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Insects (Maine Cranberries) - Cranberry Weevil

Order: Coleoptera || Family: Curculionidae (weevils or snout beetles) || Subfamily: Anthonominae
Scientific Name: Anthonomus musculus (Say)


Close view of a cranberry weevil, laying on its side, right next to a small portion of a US penny (for scale purposes) Photo of a Cranberry Weevil on the edge (frame) of a sweepnet (photographed July 20th in central Maine) Another photo of a Cranberry Weevil on the edge (frame) of a sweepnet (photographed July 20th in central Maine) Pair of mating Cranberry Weevils perched on the outer frame of a sweepnet (photographed July 20th in central Maine) picture of a Cranberry Weevil in the folds of a sweepnet (photographed June 17th) picture of a Cranberry Weevil resting near the handle of a sweepnet (photographed June 17th) fairly close picture of a cranberry weevil against a backdrop of the terminal leaves of a cranberry upright photo showing several Cranberry Weevils (crawling on the rim of a baby food jar) (photographed in early July) Picture of a Cranberry Weevil (closeup) on a cranberry blossom (photographed July 6th) photo showing obvious Cranberry Weevil damage to an unopened cranberry blossom (there are feeding holes and oviposition scars on it) Another photo showing heavy damage to a cranberry flower caused by Cranberry Weevil photos--with labels--showing a cranberry flower on the left, with an oviposition scar from a female weevil, plus a bulge in the flower pod where the developing weevil larva was, and then two photos on the right-hand side showing the actual weevil larva that was subsequently dissected out from the flower pod. photo showing cranberry leaf damage (on two cranberry leaves) caused by Cranberry Weevil feeding Photo of a pair of wild blueberry leaves showing numerous small holes as a result of cranberry weevil feeding injury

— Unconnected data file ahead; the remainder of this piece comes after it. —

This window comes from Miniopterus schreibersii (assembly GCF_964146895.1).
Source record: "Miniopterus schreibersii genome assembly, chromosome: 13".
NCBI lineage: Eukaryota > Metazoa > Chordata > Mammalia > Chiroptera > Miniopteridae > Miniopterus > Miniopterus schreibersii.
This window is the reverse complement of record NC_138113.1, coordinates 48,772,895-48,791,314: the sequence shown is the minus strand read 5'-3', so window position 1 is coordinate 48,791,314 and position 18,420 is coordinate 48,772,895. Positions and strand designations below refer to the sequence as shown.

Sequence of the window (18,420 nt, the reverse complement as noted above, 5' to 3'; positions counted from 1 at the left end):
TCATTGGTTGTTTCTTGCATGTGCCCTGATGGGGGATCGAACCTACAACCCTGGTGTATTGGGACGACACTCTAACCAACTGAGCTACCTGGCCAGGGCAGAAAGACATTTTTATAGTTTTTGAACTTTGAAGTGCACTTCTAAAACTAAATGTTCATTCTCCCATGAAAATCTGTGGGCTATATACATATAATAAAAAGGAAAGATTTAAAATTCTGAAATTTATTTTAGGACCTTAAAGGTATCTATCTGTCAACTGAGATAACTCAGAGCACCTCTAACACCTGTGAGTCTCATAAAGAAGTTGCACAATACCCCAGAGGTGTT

Background: Photo of a Cranberry Weevil, very close-up, resting on its side; reddish color is very apparentThis tiny beetle is native to North America, and so has a wide host range. Besides cranberry, as its name naturally suggests, it is also found commonly on black huckleberry, wild and cultivated blueberry, swamp sweetbells, staggerbush, dangleberry, sheep laurel, swamp honeysuckle, and on the flowers of chokeberry. It is also called the “blueberry blossom weevil.” As pointed out in Cranberry Insects of the Northeast by A.L. Averill & M.M. Sylvia (1998), more research needs to be done to find out whether other host or transitional plants surrounding a cranberry bed add to weevil populations by creating a reservoir of weevils, or if they act as trap crops, possibly drawing weevils away from cranberries.

More than 100 species of Anthonomus occur in North America. A few others of economic importance are the boll weevil (in cotton), the strawberry weevil and the apple curculio.


Pest Status: All snout beetles (except a few occurring in ant nests) are plant feeders, and many are serious pests, such as the one desribed here! Most snout beetles, including the cranberry weevil, will–when disturbed–draw in their legs and antennae, fall to the ground, and ‘play dead’ for several minutes, making them very difficult to find. In cranberry, adults are monitored by sweeping (25 sweeps per acre) with a 12″-diameter sweep net. The Action Threshold has historically been an average of 4.5 weevils per 25 sweeps.  In Maine, most sites have not experienced any detected presence of this pest, but it shows up from time to time at a few locations, and sometimes in extremely high levels, especially in organic settings.